reliance upon the product (and not the defendant’s legal relationship (such as
agency) with the manufacturer or other entities involved in the manufacturing-
marketing system) which calls for imposition of strict liability.”
(Hernandezcueva, supra, 243 Cal.App.4th at pp. 257-258.)
• “ ‘[S]trict liability is not imposed even if the defendant is technically a “link in
the chain” in getting the product to the consumer market if the judicially
perceived policy considerations are not satisfied. Thus, a defendant will not be
held strictly liable unless doing so will enhance product safety, maximize
protection to the injured plaintiff, and apportion costs among the defendants.
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[Citations.]’ ” (Hernandezcueva, supra, 234 Cal.App.4th at p. 258.)
• “California cases have found that a defendant involved in the
marketing/distribution process may be held strictly liable ‘if three factors are
present: (1) the defendant received a direct financial benefit from its activities
and from the sale of the product; (2) the defendant’s role was integral to the
business enterprise such that the defendant’s conduct was a necessary factor in
bringing the product to the initial consumer market; and (3) the defendant had
control over, or a substantial ability to influence, the manufacturing or
distribution process. [Citation.]’ . . . ‘The application of strict liability in any
particular factual setting is determined largely by the policies that underlie the
doctrine.’ ” (Petitpas v. Ford Motor Co. (2017) 13 Cal.App.5th 261, 270 [220
Cal.Rptr.3d 185], internal citation omitted.)
• “The component parts doctrine provides that the manufacturer of a component
part is not liable for injuries caused by the finished product into which the
component has been incorporated unless the component itself was defective and
caused harm.” (O’Neil v. Crane Co. (2012) 53 Cal.4th 335, 355 [135 Cal.Rptr.3d
288, 266 P.3d 987].)
• “The only exceptions to this rule [that a product manufacturer generally may not
be held strictly liable for harm caused by another manufacturer’s product] arise
when the defendant bears some direct responsibility for the harm, either because
the defendant’s own product contributed substantially to the harm, or because the
defendant participated substantially in creating a harmful combined use of the
products.” (O’Neil, supra, 53 Cal.4th at p. 362, internal citation omitted.)
• “[T]o hold a defendant strictly liable under a marketing/distribution theory, the
plaintiff must demonstrate that: ‘(1) the defendant received a direct financial
benefit from its activities and from the sale of the product; (2) the defendant’s
role was integral to the business enterprise such that the defendant’s conduct was
a necessary factor in bringing the product to the initial consumer market; and (3)
the defendant had control over, or a substantial ability to influence, the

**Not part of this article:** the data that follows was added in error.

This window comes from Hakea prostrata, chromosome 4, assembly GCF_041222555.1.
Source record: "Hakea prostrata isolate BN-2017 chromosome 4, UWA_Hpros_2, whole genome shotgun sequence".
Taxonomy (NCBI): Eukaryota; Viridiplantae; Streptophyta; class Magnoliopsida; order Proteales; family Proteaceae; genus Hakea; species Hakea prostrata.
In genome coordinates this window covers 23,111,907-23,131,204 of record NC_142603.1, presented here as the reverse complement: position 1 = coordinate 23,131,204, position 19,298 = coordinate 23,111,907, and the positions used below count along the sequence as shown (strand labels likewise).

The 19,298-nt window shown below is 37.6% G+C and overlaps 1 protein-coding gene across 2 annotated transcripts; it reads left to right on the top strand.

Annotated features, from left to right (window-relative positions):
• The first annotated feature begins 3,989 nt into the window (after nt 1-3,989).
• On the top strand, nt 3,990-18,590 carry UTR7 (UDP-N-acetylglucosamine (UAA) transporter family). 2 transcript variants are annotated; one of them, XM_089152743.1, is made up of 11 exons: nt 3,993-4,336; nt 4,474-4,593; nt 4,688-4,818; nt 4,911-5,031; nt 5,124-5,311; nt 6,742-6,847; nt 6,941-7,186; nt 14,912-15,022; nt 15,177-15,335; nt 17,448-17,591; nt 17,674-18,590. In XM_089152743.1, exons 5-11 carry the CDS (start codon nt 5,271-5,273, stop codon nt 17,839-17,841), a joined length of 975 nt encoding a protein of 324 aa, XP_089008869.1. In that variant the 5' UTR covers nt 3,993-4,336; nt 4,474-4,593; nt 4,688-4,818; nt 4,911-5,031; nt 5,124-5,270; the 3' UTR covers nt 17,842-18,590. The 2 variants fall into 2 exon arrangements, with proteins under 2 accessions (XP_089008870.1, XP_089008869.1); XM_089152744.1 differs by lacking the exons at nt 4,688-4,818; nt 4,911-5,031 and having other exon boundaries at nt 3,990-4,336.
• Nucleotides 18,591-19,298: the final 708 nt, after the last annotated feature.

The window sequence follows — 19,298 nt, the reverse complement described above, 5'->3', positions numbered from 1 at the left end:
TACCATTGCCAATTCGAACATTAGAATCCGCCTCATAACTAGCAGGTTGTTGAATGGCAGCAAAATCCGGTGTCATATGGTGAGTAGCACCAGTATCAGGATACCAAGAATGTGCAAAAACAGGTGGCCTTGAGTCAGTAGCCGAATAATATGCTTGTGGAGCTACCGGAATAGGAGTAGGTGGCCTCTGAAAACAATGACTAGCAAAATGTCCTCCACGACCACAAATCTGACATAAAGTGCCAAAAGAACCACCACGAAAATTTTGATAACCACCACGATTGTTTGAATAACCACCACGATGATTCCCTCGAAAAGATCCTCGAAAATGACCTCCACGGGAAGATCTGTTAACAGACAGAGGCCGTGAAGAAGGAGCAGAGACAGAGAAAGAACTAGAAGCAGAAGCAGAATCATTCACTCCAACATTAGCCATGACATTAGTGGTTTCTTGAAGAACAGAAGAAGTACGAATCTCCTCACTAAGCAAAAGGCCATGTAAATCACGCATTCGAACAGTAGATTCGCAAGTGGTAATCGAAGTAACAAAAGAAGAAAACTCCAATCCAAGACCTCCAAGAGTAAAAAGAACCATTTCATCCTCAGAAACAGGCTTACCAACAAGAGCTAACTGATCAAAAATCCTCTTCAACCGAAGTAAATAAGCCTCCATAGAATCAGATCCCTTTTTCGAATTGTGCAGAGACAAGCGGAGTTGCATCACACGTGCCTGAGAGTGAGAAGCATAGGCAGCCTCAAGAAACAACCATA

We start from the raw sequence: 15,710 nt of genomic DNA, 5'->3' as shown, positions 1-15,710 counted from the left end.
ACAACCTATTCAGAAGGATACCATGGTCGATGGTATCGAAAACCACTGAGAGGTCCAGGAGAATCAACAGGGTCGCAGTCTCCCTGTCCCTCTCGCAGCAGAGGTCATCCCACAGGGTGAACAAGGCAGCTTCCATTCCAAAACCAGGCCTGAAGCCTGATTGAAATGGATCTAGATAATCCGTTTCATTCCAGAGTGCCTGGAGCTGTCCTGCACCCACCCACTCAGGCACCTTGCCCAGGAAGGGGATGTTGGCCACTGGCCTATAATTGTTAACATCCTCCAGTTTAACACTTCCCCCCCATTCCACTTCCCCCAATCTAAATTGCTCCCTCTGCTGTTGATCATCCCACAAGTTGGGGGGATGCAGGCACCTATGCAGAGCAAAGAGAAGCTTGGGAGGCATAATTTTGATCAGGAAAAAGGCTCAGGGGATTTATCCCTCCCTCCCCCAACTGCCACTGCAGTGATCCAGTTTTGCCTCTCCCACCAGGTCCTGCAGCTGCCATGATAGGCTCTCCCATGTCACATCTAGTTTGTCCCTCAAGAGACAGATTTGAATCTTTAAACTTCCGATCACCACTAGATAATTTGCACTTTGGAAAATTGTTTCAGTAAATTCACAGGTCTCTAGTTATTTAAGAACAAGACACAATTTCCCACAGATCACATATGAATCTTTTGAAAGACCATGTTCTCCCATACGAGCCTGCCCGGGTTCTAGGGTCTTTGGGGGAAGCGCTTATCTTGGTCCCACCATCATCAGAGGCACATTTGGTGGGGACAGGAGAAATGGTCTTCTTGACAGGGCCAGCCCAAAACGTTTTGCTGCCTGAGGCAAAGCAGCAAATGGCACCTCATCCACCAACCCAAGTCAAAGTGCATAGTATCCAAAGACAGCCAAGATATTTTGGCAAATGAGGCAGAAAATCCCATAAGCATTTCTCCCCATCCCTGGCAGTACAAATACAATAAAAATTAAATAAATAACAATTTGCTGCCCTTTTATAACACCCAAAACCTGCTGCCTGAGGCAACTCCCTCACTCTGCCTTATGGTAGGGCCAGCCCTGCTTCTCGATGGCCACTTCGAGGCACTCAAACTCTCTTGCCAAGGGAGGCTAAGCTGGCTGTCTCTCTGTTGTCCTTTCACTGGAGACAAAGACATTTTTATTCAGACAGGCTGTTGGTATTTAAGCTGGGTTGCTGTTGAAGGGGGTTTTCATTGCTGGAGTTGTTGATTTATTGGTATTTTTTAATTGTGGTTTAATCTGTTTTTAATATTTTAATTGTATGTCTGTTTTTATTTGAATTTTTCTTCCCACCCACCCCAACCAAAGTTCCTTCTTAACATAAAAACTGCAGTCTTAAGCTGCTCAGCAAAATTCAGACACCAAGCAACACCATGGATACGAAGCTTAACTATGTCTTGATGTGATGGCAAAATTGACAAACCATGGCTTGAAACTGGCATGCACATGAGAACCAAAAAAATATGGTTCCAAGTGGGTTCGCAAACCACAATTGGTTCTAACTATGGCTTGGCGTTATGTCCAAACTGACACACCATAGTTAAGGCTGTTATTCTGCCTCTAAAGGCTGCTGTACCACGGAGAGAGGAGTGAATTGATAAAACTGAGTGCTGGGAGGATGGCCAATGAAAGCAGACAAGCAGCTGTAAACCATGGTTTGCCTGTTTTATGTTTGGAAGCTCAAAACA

manufacturing or distribution process.’ ” (Arriaga, supra, 167 Cal.App.4th at p.
1535.)
• “[T]he doctrine of strict liability may not be restricted on a theory of privity of
contract. Since the doctrine applies even where the manufacturer has attempted
to limit liability, they further make it clear that the doctrine may not be limited
on the theory that no representation of safety is made to the bystander. [¶¶] If
anything, bystanders should be entitled to greater protection than the consumer
or user where injury to bystanders from the defect is reasonably foreseeable.
Consumers and users, at least, have the opportunity to inspect for defects and to
limit their purchases to articles manufactured by reputable manufacturers and
sold by reputable retailers, whereas the bystander ordinarily has no such
opportunities. In short, the bystander is in greater need of protection from
defective products which are dangerous, and if any distinction should be made
between bystanders and users, it should be made, contrary to the position of
defendants, to extend greater liability in favor of the bystanders.” (Elmore v.
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American Motors Corp. (1969) 70 Cal.2d 578, 586 [75 Cal.Rptr. 652, 451 P.2d
84].)
• “Engineers who do not participate in bringing a product to market and simply
design a product are not subject to strict products liability.” (Romine v. Johnson
Controls, Inc. (2014) 224 Cal.App.4th 990, 1008 [169 Cal.Rptr.3d 208].)
• “As a provider of services rather than a seller of a product, the hospital is not
subject to strict liability for a defective product provided to the patient during
the course of his or her treatment.” (Bigler-Engler v. Breg, Inc. (2017) 7
Cal.App.5th 276, 316 [213 Cal.Rptr.3d 82] [however, causes of action based in
negligence are not affected].)
Secondary Sources
6 Witkin, Summary of California Law (11th ed. 2017) Torts, §§ 1591-1601
Haning et al., California Practice Guide: Personal Injury, Ch. 2(II)-D, Strict Liability
For Defective Products, ¶¶ 2:1207, 2:1215 (The Rutter Group)
California Products Liability Actions, Ch. 2, Liability for Defective Products, § 2.10
(Matthew Bender)
40 California Forms of Pleading and Practice, Ch. 460, Products Liability, § 460.11
(Matthew Bender)
19 California Points and Authorities, Ch. 190, Products Liability, § 190.20 et seq.
(Matthew Bender)